How to Create a Mood Board for a Photography Project

Mar 23, 2021 | Food Photography

A key part of my creative process on any shoot is making a mood board. It can be hard to communicate conceptual ideas to clients, so using a mood board is a great way to give a visual reality to your ideas that makes them easier to communicate to your client. Here are a few reasons why mood boards are so helpful:

  1. They allow you to get on the same page as your client in terms of brand aesthetic. This is a way to communicate that you understand the colors, lighting, and overall personality that they want to communicate.
  2. Mood boards help you to begin planning materials and props that you’ll want for your shoot. I once made a moodboard for a Mexican restaurant that inspired me to hunt down some palm leaves to bring to the shoot, which the client loved.
  3. They give you a reference point to look back at while you’re shooting to make sure that you’re in line with the brand aesthetic.

A word of caution: It’s important to explain to the client that the mood board is a general idea, and not an exact look at what the images will be like. I like to include some more abstract visuals in my mood boards to help communicate this. Most clients have a marketing background and will understand the purpose of the mood board, but I always make sure to make note of it.

It’s also important to note that sometimes a mood board will be provided by the client, depending on the structure of their business and the role you play in the project.

The Steps in Making a Mood Board

Mood boards are one of my favorite parts of the project because they are a great chance to explore new creative ideas. Here are the steps I take each time I make a board for a project.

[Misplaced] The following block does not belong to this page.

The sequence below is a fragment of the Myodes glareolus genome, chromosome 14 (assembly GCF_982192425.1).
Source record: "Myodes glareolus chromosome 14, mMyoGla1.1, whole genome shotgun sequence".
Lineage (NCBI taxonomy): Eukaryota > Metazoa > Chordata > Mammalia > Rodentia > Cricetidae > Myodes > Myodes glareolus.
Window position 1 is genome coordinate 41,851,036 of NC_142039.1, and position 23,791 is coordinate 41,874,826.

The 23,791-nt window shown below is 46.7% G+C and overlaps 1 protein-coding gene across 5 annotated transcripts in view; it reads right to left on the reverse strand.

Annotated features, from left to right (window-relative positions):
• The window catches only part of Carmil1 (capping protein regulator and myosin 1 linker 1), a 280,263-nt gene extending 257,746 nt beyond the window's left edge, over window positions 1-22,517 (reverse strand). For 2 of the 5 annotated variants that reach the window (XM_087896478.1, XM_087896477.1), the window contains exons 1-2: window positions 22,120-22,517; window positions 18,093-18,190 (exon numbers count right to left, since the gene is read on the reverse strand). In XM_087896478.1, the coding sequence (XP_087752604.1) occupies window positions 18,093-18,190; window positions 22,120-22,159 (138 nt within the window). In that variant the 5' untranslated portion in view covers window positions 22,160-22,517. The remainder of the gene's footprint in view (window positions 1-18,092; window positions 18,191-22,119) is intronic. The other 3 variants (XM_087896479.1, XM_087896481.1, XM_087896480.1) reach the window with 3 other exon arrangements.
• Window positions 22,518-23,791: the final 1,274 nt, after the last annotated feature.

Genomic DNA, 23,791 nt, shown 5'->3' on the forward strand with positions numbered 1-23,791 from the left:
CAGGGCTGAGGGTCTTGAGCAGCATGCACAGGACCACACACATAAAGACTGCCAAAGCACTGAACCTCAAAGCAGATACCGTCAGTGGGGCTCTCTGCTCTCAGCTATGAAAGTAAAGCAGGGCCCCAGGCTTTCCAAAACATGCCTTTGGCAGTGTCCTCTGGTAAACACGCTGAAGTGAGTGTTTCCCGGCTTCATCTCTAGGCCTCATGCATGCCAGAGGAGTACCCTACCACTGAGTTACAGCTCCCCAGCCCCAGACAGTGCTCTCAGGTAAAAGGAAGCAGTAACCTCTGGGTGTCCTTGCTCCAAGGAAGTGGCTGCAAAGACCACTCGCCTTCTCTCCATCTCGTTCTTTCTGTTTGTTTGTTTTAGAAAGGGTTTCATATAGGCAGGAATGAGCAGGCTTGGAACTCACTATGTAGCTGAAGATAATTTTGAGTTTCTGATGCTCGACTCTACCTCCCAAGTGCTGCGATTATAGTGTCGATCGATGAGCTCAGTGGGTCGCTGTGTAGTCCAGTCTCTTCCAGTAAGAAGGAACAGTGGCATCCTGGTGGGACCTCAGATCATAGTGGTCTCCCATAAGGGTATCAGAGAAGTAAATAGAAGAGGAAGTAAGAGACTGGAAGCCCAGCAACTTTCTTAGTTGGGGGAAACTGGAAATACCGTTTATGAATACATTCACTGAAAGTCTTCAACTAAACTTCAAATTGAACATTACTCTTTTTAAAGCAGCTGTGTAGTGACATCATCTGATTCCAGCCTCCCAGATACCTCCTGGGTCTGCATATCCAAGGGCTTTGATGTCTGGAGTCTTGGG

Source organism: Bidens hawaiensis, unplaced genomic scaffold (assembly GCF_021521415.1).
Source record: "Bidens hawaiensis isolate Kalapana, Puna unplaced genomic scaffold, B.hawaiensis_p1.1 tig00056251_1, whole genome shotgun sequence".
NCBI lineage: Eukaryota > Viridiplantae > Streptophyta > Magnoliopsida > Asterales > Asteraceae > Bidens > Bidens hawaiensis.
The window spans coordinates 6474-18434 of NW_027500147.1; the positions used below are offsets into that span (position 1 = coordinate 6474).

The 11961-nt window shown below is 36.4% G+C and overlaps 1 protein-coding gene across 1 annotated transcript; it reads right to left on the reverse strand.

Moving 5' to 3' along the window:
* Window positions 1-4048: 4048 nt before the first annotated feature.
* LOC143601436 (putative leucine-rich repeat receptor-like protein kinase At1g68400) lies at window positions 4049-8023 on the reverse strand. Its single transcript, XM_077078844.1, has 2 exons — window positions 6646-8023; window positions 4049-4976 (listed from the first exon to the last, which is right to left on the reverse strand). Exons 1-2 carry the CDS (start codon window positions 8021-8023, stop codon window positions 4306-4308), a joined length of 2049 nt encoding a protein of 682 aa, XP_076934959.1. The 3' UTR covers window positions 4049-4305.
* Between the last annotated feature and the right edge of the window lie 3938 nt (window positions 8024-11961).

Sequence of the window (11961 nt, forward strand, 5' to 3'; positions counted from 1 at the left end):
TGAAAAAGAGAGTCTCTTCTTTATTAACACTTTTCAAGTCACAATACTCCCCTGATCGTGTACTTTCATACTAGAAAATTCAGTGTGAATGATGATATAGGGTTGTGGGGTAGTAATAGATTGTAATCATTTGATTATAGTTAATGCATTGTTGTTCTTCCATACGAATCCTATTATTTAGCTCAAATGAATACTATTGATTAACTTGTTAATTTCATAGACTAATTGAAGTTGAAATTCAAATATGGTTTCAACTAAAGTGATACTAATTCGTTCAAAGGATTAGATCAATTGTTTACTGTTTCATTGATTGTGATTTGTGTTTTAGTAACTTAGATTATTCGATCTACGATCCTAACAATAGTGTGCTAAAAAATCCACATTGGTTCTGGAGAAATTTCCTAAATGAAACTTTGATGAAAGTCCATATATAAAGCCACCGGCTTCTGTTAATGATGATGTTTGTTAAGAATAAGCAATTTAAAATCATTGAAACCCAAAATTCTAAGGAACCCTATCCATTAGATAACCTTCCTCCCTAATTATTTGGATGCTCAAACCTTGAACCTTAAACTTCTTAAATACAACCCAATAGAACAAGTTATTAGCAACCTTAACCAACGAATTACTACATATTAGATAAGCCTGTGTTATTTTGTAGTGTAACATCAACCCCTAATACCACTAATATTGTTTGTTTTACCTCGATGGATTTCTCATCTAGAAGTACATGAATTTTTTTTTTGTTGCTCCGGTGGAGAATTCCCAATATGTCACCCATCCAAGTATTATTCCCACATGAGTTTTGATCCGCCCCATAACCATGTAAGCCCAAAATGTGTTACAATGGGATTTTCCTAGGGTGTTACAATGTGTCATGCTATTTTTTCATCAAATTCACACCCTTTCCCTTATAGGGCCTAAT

1. Explore all client materials and observe colors and themes. The client website and social media accounts are a great place to start for understanding their current aesthetic.
  2. Collect images that are relevant to the brand and the project. I like to find a mix of textures and more abstract images, along with more specific images to tie into the example. For a restaurant client I’ll also find samples of lifestyle and interior shots to help the mood board tell a full story. Pinterest, magazines, or even pictures from your own library can be great sources for images.
  3. Make notes about your images and why you’re including them. These are helpful to refer back to when presenting the board to the client.
  4. Arrange everything on a board for presentation. I often use Illustrator for this, but you can also use a tool such as Invision, or make a slide deck.
  5. Add your logo! This is your intellectual property and it’s important that your name and branding appear on it.

Storing Mood Boards

I keep all of my client mood boards labeled and stored on my hard drive. You may find them helpful to refer back to on future client projects!

 

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MEET THE AUTHOR

Hey! I’m Moriah– a commercial and editorial food photographer and creative entrepreneur who is perpetually drinking coffee and covered in dog hair. I write this blog from New York City where I run my creative agency, The B Edit. I write this blog in the hopes that you can one day have your creative dream job, too!   

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